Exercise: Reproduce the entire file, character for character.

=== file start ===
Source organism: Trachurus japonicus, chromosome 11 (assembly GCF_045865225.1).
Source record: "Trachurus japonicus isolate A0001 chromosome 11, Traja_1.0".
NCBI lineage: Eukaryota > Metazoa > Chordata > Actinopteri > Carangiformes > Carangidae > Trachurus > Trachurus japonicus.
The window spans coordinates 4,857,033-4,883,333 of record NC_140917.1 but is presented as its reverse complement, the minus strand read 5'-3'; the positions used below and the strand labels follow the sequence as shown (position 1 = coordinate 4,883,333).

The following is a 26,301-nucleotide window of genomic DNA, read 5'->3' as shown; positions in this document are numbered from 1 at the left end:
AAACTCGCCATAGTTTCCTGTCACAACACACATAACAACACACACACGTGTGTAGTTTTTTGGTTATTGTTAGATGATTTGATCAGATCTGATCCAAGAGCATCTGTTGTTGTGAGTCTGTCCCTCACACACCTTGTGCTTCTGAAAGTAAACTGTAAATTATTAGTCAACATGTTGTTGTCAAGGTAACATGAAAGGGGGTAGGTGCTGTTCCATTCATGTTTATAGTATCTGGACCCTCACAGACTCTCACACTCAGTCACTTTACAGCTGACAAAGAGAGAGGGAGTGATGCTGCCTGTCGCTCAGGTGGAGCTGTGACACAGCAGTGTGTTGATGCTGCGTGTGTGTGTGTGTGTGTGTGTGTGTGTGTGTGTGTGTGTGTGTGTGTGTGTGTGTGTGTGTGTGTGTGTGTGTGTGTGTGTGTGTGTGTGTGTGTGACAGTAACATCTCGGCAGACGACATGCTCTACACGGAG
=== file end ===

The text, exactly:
Source organism: Trachurus japonicus, chromosome 11 (assembly GCF_045865225.1).
Source record: "Trachurus japonicus isolate A0001 chromosome 11, Traja_1.0".
NCBI lineage: Eukaryota > Metazoa > Chordata > Actinopteri > Carangiformes > Carangidae > Trachurus > Trachurus japonicus.
The window spans coordinates 4,857,033-4,883,333 of record NC_140917.1 but is presented as its reverse complement, the minus strand read 5'-3'; the positions used below and the strand labels follow the sequence as shown (position 1 = coordinate 4,883,333).

The following is a 26,301-nucleotide window of genomic DNA, read 5'->3' as shown; positions in this document are numbered from 1 at the left end:
AAACTCGCCATAGTTTCCTGTCACAACACACATAACAACACACACACGTGTGTAGTTTTTTGGTTATTGTTAGATGATTTGATCAGATCTGATCCAAGAGCATCTGTTGTTGTGAGTCTGTCCCTCACACACCTTGTGCTTCTGAAAGTAAACTGTAAATTATTAGTCAACATGTTGTTGTCAAGGTAACATGAAAGGGGGTAGGTGCTGTTCCATTCATGTTTATAGTATCTGGACCCTCACAGACTCTCACACTCAGTCACTTTACAGCTGACAAAGAGAGAGGGAGTGATGCTGCCTGTCGCTCAGGTGGAGCTGTGACACAGCAGTGTGTTGATGCTGCGTGTGTGTGTGTGTGTGTGTGTGTGTGTGTGTGTGTGTGTGTGTGTGTGTGTGTGTGTGTGTGTGTGTGTGTGTGTGTGTGTGTGTGTGTGTGTGTGACAGTAACATCTCGGCAGACGACATGCTCTACACGGAG